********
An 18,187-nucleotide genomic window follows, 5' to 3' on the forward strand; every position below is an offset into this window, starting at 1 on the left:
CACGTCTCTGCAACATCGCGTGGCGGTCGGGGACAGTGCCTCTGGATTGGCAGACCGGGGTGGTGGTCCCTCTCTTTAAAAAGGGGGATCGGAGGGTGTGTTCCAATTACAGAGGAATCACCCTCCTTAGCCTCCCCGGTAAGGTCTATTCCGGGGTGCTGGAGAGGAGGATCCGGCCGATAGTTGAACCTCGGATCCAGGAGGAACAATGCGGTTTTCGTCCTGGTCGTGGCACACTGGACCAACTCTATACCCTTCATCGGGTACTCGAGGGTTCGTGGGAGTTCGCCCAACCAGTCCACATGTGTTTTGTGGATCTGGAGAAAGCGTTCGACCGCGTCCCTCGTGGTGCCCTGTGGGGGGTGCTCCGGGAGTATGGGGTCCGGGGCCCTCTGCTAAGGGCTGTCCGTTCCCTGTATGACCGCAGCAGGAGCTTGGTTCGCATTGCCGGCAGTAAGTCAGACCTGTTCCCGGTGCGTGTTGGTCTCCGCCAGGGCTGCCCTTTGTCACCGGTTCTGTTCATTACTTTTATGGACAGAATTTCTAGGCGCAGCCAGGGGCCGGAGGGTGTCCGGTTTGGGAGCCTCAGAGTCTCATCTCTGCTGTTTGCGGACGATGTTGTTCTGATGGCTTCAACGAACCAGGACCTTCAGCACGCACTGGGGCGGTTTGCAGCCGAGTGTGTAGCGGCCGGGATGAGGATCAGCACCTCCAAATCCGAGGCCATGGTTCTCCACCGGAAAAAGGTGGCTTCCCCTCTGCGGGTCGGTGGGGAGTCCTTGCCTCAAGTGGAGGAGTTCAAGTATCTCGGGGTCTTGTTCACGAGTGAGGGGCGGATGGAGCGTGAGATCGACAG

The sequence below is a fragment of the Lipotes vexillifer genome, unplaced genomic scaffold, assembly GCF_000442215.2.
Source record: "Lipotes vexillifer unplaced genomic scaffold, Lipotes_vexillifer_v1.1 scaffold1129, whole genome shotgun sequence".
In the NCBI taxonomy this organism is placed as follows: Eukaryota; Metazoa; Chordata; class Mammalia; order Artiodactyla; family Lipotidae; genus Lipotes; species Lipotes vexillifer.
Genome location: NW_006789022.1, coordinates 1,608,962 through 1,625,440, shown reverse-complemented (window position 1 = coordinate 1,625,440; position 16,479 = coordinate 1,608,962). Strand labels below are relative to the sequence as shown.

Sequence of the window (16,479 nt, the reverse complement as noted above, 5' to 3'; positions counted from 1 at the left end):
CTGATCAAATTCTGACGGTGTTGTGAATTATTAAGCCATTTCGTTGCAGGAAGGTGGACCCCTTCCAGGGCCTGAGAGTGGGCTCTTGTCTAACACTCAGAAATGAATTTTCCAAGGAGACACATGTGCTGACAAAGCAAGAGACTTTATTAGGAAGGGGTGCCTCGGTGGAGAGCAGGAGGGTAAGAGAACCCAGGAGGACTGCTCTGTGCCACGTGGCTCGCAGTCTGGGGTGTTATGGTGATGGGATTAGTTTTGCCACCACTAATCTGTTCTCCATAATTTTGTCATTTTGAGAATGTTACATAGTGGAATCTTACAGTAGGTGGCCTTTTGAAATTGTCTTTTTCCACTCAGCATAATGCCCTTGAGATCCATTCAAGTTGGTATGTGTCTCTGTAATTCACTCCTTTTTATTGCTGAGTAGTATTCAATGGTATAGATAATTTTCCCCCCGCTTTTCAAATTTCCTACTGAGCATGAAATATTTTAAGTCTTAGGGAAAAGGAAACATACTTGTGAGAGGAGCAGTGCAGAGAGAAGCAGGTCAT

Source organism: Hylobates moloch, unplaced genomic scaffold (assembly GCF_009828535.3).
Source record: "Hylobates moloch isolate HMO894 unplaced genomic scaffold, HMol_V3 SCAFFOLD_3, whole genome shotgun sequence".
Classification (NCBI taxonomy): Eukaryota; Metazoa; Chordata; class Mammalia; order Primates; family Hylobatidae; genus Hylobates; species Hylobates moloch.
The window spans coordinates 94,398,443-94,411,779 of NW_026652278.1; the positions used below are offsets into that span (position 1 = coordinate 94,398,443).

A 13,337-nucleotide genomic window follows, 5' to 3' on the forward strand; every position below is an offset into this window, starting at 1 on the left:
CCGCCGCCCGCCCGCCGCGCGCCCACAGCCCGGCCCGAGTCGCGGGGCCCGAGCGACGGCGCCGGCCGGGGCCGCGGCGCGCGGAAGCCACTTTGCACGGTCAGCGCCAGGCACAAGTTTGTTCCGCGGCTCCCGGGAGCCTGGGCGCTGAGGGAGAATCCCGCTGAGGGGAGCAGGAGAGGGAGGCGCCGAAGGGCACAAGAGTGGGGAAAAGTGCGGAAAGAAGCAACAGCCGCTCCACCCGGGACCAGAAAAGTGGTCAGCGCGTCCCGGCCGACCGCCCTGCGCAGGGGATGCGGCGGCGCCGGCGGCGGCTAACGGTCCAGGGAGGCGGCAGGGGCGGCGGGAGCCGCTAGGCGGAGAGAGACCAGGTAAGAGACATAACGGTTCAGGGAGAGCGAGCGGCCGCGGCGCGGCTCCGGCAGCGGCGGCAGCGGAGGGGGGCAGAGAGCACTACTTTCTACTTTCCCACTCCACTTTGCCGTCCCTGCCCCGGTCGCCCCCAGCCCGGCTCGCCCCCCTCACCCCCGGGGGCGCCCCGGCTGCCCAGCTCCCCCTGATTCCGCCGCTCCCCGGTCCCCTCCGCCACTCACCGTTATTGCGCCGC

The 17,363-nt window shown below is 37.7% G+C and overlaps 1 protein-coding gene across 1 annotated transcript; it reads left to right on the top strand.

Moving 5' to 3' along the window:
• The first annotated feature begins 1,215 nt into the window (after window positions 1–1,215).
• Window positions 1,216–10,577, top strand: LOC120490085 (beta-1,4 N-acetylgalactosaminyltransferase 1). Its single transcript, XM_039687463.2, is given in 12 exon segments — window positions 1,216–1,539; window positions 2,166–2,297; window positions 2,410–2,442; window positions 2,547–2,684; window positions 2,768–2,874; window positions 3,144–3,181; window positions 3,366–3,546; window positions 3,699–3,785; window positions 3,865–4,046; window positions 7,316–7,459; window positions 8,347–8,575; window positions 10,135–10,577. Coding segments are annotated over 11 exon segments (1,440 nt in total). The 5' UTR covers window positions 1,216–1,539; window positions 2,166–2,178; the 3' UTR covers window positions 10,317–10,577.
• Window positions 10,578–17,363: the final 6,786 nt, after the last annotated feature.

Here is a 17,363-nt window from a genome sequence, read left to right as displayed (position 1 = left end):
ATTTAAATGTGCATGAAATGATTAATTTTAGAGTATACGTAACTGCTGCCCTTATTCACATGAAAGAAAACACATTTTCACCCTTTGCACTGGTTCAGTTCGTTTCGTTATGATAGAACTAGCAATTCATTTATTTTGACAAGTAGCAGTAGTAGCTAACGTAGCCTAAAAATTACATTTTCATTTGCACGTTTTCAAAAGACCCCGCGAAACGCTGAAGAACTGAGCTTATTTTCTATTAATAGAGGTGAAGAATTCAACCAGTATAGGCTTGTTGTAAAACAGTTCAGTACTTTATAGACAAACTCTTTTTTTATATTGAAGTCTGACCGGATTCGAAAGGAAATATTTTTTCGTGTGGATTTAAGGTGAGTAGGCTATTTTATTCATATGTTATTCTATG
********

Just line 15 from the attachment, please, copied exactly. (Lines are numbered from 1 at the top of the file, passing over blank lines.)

The 17,363-nt window shown below is 37.7% G+C and overlaps 1 protein-coding gene across 1 annotated transcript; it reads left to right on the top strand.